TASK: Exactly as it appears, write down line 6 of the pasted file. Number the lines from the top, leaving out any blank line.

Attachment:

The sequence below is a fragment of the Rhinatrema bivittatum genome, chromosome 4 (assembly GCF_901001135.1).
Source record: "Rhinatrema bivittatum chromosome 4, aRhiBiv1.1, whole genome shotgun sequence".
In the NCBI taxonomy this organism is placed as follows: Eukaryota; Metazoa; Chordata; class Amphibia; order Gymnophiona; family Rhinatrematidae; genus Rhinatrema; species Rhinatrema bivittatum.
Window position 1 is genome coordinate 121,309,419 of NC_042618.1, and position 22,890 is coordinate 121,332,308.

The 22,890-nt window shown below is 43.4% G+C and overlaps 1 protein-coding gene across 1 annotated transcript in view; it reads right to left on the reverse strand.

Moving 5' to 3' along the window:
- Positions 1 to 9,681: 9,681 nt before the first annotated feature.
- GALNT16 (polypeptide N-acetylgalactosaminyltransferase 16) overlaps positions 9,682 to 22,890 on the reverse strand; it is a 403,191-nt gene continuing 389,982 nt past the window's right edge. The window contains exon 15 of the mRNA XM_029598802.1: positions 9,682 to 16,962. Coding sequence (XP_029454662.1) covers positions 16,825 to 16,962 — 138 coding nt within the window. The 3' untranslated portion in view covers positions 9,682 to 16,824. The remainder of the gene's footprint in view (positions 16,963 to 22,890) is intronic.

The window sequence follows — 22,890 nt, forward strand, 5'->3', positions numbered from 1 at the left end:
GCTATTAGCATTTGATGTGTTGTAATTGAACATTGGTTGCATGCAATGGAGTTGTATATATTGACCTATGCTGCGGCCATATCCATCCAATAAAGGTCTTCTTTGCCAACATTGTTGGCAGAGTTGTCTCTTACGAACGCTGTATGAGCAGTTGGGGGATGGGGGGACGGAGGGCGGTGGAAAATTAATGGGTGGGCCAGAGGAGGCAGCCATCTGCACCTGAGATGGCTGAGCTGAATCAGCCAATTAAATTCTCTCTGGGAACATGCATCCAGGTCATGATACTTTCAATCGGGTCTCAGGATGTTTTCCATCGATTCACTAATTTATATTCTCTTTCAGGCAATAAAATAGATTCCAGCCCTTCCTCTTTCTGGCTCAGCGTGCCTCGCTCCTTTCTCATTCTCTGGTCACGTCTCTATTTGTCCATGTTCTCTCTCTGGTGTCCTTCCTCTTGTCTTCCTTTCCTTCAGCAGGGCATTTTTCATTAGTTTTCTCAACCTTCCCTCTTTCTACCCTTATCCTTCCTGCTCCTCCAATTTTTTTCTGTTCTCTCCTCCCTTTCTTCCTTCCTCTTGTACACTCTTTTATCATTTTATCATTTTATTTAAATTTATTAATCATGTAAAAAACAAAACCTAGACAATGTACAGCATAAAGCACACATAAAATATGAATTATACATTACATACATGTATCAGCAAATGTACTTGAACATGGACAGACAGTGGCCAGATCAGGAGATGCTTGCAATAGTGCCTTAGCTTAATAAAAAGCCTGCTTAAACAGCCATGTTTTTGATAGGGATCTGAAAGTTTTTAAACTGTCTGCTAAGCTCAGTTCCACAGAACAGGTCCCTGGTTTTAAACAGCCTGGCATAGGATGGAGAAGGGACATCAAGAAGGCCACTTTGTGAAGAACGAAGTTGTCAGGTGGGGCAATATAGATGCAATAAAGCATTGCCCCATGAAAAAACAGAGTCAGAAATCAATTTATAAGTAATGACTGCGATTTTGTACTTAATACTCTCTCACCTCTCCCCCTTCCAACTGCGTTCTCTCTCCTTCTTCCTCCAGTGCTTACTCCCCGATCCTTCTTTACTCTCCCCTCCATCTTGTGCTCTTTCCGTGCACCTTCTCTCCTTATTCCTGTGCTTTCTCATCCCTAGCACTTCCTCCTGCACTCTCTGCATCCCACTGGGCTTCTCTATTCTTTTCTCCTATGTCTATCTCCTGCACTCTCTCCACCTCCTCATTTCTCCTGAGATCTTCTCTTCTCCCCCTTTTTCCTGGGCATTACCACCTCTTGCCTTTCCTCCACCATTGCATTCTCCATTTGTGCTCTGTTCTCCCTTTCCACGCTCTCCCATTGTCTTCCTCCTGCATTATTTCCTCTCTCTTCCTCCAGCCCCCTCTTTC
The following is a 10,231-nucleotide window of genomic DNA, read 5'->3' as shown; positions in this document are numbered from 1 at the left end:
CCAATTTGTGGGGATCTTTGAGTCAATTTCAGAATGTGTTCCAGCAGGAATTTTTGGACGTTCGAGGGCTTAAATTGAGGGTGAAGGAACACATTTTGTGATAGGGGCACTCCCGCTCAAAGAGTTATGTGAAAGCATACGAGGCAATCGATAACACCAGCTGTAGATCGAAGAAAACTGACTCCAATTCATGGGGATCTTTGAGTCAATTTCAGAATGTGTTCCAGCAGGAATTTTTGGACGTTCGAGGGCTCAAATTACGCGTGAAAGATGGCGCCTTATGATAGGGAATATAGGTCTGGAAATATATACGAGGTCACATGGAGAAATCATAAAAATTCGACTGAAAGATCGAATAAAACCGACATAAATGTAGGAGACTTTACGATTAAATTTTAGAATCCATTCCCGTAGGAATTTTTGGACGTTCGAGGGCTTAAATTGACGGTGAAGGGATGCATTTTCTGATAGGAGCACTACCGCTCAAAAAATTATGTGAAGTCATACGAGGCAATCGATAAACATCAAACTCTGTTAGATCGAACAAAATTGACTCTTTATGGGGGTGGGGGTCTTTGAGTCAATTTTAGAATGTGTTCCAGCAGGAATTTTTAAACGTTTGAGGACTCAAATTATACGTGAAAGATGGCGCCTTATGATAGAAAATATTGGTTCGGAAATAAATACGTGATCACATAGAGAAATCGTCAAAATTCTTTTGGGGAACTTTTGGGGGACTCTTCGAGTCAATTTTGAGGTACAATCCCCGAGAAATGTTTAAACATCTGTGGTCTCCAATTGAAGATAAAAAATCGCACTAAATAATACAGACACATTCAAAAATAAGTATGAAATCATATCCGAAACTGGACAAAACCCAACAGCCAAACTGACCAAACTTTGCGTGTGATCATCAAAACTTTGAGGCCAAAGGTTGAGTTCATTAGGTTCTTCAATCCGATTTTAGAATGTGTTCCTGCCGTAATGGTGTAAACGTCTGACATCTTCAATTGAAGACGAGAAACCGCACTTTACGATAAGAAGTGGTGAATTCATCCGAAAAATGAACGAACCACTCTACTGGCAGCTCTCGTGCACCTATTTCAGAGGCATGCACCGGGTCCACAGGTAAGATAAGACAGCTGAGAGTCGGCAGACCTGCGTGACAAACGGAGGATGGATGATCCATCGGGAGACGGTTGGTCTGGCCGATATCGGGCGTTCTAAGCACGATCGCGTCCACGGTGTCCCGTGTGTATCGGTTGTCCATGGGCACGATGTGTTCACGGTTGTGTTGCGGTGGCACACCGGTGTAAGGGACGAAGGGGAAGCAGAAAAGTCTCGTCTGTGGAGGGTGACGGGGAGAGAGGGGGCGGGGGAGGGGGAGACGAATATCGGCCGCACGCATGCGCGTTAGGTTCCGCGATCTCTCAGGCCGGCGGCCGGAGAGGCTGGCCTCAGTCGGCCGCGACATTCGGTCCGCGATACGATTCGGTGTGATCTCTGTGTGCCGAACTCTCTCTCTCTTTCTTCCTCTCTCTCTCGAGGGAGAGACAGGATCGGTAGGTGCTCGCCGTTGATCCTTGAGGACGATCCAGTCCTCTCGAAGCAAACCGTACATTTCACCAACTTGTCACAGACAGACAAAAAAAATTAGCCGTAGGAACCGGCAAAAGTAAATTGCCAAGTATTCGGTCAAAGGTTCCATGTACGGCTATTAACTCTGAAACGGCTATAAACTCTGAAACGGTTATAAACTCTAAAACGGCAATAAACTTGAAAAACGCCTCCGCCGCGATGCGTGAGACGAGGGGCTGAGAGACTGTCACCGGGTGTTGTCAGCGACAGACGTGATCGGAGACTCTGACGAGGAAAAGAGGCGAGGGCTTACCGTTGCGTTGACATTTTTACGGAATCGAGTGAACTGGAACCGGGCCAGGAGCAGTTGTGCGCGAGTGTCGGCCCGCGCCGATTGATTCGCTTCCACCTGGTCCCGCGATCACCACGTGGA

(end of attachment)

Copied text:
Moving 5' to 3' along the window: